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December 3, 2013 / conservadox

Dvar Torah- Vayigash

Joseph tells his brothers to confess to being cattlemen and shepherds, which will cause the king to send them to Goshen “since shepherds are forbidden in other parts of Egypt.” (Gen. 46:34).

What’s wrong with shepherds?  One common explanation is that Egyptians disliked them,* but Scharfstein has a more pragmatic explanation: “People just do not like to live near cattle because of their odors.”  There’s actually case law about the evils of cattle odors- if you want to know more, this case (Spur Industries v Del Webb) is commonly taught in law schools.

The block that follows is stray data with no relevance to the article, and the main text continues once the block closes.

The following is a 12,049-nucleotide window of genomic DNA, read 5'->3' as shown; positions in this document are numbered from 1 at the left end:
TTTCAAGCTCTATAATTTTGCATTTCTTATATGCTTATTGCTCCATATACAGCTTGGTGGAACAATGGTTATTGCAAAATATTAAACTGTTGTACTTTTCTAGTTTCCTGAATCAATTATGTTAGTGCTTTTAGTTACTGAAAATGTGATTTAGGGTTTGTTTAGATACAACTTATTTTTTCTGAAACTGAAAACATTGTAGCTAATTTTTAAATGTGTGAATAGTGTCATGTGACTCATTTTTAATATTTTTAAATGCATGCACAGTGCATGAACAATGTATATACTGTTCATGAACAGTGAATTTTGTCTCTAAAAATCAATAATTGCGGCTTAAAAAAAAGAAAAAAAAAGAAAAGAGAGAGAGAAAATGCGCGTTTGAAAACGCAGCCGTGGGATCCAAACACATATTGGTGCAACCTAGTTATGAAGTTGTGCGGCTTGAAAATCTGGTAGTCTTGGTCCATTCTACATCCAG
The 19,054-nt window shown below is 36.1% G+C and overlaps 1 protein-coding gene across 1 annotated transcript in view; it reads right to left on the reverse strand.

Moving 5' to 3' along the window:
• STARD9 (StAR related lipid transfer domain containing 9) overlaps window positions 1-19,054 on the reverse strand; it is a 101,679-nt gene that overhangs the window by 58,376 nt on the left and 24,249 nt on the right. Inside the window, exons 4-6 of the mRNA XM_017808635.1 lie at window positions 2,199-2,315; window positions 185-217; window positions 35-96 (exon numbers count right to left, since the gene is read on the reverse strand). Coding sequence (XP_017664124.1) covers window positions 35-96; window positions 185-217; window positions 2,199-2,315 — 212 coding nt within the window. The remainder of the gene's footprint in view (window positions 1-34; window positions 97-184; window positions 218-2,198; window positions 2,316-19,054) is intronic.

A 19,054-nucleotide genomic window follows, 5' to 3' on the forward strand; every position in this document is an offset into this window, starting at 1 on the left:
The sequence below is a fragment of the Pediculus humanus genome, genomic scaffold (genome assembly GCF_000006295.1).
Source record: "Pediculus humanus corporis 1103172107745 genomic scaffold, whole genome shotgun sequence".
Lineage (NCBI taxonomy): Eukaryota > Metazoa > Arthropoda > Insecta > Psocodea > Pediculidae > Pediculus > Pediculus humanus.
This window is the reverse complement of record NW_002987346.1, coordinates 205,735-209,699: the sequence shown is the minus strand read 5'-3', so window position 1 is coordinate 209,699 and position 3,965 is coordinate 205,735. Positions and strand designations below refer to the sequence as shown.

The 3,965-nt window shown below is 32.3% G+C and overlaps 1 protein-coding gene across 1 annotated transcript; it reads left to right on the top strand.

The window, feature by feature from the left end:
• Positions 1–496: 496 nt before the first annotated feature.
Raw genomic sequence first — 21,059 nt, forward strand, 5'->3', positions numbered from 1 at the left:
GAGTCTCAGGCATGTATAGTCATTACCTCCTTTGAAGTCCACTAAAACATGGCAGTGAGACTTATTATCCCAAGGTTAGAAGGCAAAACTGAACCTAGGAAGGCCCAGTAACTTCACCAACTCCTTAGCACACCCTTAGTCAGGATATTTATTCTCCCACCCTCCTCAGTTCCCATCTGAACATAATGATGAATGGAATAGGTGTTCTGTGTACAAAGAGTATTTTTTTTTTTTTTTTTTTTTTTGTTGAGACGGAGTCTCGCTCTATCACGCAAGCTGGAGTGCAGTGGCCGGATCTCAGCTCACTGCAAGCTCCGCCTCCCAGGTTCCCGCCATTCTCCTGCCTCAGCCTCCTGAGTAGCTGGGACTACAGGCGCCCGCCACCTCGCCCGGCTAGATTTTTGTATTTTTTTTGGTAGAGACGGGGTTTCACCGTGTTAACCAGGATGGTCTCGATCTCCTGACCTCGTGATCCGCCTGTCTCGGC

Why does Joseph want his brothers to go to Goshen?  Scharfstein says that Goshen was “far from Egyptian centers”, thus reducing the risk that they will be assimilated into Egyptian society.

The issue of where Jews should live is with us today.  When I lived in Queens, my primary shul’s rabbi talked more than once about the importance of living in a frum neighborhood (in his words, “where men wear kippot on the street.”)  And certainly there are advantages to coming home to a heavily Jewish area.

On the other hand, every frum place was once a not-so-frum place (leaving aside the land of Israel).  Someone had to be the first Jew to move to America (and before that, someone had to be the first to move to Western Europe, Eastern Europe, etc.)

*To hear more about this explanation, just google “+ egyptians + shepherds.”

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